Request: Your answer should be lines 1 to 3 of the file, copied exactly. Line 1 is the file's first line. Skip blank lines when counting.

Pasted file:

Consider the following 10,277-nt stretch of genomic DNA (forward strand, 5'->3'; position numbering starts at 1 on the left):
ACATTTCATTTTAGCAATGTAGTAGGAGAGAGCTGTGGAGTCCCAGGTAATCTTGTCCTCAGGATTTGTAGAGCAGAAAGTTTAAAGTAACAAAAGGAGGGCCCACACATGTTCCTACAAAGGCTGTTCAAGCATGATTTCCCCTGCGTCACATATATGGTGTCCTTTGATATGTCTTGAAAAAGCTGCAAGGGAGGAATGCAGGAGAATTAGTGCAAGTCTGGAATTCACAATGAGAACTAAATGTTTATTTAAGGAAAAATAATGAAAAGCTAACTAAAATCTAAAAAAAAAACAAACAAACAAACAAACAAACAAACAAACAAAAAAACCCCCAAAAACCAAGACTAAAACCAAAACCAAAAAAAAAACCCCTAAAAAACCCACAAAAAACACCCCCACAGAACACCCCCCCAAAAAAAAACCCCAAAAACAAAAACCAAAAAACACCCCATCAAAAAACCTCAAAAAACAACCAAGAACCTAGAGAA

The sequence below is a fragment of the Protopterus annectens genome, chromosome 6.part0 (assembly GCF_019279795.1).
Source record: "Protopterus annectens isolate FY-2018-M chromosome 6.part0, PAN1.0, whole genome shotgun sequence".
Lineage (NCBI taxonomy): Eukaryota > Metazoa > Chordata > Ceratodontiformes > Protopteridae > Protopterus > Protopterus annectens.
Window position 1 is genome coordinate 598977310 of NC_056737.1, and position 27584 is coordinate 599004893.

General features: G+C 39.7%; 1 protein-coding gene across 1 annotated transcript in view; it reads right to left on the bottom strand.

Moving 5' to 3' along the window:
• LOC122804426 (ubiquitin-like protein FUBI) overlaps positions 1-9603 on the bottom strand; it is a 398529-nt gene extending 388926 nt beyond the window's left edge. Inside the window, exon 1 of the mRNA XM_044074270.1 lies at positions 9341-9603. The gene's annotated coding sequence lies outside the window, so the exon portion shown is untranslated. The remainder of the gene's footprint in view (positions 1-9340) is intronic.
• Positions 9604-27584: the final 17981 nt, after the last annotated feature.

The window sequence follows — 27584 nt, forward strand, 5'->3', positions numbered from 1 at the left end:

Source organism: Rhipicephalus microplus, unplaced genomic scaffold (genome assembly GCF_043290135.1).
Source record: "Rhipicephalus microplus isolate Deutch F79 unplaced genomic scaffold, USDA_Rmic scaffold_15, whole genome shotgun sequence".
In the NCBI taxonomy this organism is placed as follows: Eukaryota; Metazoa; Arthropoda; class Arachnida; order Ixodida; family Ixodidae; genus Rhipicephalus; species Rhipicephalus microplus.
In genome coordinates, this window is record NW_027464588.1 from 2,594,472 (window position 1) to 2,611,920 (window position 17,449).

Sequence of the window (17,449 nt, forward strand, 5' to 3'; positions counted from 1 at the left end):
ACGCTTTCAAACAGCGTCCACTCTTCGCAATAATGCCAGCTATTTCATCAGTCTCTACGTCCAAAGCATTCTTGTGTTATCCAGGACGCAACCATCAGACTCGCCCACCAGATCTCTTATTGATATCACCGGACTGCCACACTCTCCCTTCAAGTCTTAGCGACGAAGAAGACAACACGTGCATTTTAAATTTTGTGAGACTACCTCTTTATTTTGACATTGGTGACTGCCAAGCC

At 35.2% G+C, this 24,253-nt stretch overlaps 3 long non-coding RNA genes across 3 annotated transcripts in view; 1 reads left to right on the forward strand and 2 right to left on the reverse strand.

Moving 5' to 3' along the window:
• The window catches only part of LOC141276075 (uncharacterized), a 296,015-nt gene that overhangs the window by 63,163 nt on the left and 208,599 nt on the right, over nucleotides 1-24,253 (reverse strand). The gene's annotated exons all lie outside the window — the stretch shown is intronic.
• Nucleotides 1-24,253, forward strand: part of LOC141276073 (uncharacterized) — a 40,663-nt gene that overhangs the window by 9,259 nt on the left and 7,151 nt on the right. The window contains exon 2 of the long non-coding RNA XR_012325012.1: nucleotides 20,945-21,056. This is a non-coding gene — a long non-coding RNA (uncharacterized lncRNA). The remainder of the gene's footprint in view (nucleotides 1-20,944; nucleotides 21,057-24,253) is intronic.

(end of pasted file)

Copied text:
Consider the following 10,277-nt stretch of genomic DNA (forward strand, 5'->3'; position numbering starts at 1 on the left):
ACATTTCATTTTAGCAATGTAGTAGGAGAGAGCTGTGGAGTCCCAGGTAATCTTGTCCTCAGGATTTGTAGAGCAGAAAGTTTAAAGTAACAAAAGGAGGGCCCACACATGTTCCTACAAAGGCTGTTCAAGCATGATTTCCCCTGCGTCACATATATGGTGTCCTTTGATATGTCTTGAAAAAGCTGCAAGGGAGGAATGCAGGAGAATTAGTGCAAGTCTGGAATTCACAATGAGAACTAAATGTTTATTTAAGGAAAAATAATGAAAAGCTAACTAAAATCTAAAAAAAAAACAAACAAACAAACAAACAAACAAACAAACAAAAAAACCCCCAAAAACCAAGACTAAAACCAAAACCAAAAAAAAAACCCCTAAAAAACCCACAAAAAACACCCCCACAGAACACCCCCCCAAAAAAAAACCCCAAAAACAAAAACCAAAAAACACCCCATCAAAAAACCTCAAAAAACAACCAAGAACCTAGAGAA

The sequence below is a fragment of the Protopterus annectens genome, chromosome 6.part0 (assembly GCF_019279795.1).